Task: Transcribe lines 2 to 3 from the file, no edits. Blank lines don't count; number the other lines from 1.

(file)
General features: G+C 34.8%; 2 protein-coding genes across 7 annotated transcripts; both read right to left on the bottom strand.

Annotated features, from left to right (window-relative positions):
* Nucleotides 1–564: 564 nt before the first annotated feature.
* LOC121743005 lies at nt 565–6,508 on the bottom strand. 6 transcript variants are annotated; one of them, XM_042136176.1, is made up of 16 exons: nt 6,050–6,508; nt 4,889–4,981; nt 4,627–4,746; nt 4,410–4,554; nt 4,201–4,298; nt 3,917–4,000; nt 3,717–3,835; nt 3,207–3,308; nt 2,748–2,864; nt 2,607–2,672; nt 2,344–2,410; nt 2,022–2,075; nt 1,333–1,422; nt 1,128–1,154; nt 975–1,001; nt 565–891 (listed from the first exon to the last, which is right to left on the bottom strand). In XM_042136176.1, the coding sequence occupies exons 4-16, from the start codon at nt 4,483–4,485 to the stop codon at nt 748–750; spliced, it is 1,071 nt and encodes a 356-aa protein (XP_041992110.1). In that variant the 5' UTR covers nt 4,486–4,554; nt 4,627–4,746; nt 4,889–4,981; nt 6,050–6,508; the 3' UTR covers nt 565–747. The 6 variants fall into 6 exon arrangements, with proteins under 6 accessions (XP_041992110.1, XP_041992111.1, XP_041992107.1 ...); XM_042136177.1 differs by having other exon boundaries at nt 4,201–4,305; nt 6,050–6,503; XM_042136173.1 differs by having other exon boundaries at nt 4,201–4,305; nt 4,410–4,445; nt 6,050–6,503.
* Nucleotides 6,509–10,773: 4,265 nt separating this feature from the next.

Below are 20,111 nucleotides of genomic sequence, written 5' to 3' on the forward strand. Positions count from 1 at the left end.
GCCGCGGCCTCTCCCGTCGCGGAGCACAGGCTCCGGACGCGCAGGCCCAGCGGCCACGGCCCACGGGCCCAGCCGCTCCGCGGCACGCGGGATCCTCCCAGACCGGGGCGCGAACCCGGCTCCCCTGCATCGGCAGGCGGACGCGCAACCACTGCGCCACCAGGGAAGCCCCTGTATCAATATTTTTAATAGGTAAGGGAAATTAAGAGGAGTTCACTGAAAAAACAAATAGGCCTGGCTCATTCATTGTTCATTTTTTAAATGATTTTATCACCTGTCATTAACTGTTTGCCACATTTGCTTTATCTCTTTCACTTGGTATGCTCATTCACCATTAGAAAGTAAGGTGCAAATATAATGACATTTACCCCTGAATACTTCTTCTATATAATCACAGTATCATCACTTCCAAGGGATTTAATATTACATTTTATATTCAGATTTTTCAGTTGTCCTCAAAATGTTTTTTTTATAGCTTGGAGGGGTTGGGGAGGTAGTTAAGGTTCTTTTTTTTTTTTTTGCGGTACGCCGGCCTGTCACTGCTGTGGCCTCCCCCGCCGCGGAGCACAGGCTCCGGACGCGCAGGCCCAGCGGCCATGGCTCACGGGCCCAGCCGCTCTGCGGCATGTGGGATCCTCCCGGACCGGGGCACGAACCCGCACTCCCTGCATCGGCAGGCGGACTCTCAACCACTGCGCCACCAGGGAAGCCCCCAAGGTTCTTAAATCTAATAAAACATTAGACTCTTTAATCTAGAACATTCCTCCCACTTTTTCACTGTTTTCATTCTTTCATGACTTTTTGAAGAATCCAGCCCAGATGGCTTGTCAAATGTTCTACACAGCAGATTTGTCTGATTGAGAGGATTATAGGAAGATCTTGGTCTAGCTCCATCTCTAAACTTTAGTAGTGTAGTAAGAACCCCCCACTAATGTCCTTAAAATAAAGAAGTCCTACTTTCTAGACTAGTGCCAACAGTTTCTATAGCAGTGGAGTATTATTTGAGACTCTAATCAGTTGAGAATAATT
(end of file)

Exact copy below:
Annotated features, from left to right (window-relative positions):
* Nucleotides 1–564: 564 nt before the first annotated feature.